# Homework Help: AC circuit - voltage drop and resonance

1. Sep 18, 2014

### Rugile

1. The problem statement, all variables and given/known data

An AC voltmeter connected to the nodes A and B shows the same value as when connected to the nodes A and D (refer to attachment). What is the inductance of the inductor? What value does the voltmeter show? The inductor is ideal. U = 70sin(314t) V, C = 80 μF, R = 500 Ω.

2. Relevant equations

$U_{rms} = \frac{U_{max}}{\sqrt{2}}$
$Z_L = i \omega L; Z_C = -\frac{i}{\omega C}$
$\omega = \frac{1}{\sqrt{LC}}$

3. The attempt at a solution

For the voltages to be equal, the voltage drop across the inductor and capacitor in parallel should be 0. I know that in the case of series resonance, the voltage drop across the inductor and the capacitor is 0. Although here we also have a capacitor in parallel of the inductor, and due to the parallel resonance the voltage across these two elements is maximum (infinite). So what is confusing me, is that what is the actual voltage drop when we have simultaneous resonances? Could we say that the across the capacitor in series it is -∞ V, across the inductor ∞ V, thus resulting in 0 V in total (in series)?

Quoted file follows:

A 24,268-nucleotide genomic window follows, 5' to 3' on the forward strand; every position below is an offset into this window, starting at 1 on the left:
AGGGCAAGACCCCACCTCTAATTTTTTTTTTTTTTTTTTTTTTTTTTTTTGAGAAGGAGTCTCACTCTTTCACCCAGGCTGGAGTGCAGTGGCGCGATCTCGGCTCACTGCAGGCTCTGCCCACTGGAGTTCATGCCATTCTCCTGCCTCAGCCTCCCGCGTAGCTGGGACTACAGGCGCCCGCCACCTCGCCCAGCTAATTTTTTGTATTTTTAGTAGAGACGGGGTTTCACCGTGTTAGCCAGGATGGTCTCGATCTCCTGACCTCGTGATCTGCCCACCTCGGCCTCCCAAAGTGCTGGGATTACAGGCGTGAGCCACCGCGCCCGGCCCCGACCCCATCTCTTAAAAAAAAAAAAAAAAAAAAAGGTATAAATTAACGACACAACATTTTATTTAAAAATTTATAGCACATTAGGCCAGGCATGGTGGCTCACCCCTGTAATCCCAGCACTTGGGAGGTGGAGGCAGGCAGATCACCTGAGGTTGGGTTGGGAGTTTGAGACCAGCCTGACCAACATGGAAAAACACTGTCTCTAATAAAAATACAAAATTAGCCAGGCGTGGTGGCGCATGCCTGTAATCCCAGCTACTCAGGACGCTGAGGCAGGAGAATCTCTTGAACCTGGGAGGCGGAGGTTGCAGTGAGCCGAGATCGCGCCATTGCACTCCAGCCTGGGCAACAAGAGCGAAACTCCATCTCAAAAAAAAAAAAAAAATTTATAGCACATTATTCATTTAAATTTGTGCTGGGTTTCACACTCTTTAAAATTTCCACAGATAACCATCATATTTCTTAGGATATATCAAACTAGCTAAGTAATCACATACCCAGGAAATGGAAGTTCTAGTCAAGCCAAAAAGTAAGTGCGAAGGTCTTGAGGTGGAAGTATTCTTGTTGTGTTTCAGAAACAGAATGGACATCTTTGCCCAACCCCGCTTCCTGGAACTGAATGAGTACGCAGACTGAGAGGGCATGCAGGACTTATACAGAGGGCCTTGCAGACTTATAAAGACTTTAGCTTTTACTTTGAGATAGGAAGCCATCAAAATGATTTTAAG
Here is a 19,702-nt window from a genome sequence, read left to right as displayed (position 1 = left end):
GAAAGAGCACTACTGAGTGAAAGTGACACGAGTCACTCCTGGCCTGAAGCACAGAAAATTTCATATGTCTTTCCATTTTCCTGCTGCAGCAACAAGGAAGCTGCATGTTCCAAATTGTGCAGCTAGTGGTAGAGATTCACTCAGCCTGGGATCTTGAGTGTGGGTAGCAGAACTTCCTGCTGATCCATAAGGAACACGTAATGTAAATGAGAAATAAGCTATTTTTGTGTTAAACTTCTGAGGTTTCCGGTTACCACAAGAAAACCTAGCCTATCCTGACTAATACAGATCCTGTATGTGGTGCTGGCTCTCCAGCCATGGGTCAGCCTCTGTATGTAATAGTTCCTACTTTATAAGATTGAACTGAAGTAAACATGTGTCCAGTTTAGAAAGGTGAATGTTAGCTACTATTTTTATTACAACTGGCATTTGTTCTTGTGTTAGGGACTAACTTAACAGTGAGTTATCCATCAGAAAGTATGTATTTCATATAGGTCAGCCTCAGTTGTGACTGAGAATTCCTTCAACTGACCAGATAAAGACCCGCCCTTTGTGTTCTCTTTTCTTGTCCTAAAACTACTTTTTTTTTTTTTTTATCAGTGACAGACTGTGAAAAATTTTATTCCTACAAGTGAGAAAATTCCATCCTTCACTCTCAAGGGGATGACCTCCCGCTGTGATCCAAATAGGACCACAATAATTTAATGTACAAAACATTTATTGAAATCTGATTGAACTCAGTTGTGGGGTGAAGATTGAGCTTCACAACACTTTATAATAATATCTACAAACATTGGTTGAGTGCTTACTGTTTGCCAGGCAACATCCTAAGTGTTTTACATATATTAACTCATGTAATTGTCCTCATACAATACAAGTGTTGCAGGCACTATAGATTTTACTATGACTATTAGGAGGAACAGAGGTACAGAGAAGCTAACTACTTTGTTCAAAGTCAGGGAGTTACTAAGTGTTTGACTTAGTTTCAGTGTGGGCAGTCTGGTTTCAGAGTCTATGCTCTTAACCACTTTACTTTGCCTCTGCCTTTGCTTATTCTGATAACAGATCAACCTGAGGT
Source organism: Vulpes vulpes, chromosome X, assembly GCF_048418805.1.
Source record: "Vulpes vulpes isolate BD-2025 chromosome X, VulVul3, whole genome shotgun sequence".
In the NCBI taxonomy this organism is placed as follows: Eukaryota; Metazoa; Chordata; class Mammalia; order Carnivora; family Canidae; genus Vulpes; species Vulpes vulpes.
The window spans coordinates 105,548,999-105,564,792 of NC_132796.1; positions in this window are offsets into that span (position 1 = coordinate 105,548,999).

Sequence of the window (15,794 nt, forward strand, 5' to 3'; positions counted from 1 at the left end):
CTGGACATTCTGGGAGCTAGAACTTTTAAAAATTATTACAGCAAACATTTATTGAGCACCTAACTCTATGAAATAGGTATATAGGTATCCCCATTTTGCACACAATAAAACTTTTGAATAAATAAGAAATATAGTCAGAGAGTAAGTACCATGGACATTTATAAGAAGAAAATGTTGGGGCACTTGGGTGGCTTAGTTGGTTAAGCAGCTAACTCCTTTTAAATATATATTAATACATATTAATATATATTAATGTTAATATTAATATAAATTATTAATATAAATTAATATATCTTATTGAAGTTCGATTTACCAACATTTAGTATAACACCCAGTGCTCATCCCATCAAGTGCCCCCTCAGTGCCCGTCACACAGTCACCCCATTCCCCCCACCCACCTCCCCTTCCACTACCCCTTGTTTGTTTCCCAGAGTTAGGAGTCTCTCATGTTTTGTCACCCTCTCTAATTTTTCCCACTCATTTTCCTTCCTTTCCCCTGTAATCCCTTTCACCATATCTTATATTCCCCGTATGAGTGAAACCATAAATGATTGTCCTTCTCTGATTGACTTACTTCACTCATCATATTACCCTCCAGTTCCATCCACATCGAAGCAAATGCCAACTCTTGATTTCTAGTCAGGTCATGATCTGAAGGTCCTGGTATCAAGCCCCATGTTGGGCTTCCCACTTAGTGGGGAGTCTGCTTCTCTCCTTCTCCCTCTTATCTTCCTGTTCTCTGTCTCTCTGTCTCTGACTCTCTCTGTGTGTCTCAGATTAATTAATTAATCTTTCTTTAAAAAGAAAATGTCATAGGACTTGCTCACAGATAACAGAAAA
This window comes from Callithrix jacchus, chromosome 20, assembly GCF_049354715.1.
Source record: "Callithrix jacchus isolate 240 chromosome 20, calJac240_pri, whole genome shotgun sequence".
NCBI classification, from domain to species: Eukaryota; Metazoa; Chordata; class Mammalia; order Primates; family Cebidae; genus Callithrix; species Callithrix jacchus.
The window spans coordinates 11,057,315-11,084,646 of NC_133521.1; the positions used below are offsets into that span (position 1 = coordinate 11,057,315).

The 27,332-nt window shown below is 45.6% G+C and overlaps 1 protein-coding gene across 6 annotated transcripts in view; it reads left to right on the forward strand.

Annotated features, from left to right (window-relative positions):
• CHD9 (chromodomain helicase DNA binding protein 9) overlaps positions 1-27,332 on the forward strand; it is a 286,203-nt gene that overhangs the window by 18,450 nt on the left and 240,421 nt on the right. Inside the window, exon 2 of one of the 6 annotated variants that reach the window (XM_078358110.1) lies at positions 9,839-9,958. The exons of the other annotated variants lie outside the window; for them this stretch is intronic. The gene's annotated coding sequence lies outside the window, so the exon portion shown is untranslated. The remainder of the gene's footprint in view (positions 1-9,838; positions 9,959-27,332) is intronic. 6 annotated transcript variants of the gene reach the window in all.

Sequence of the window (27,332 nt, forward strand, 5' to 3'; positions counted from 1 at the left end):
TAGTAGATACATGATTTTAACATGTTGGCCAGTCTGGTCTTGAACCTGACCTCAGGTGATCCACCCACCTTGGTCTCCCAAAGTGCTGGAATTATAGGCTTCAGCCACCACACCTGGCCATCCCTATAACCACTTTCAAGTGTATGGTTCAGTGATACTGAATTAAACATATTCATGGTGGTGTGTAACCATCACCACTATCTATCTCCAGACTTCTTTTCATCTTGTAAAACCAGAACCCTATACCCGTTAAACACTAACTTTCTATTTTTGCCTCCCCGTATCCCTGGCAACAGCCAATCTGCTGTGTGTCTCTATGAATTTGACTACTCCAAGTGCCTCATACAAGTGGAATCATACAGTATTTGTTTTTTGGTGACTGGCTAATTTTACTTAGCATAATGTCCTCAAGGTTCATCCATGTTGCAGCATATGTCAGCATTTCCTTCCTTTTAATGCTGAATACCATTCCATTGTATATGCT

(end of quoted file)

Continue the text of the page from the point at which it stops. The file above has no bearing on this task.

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2. Sep 18, 2014

### ehild

The voltmeter reads the rms value of the voltage. If the readings are the same it means the rms values of the voltages are the same. The phases can be different.

In case L=0 the voltages UAB and UAD are the same. But that is not the only possibility.

ehild

Last edited: Sep 18, 2014
3. Sep 18, 2014

### Staff: Mentor

So what does this tell you about the voltage between B and D? How could you explain the occurrence of this value of voltage between B and D? What are its implications for the rest of the circuit?

4. Sep 18, 2014

### ehild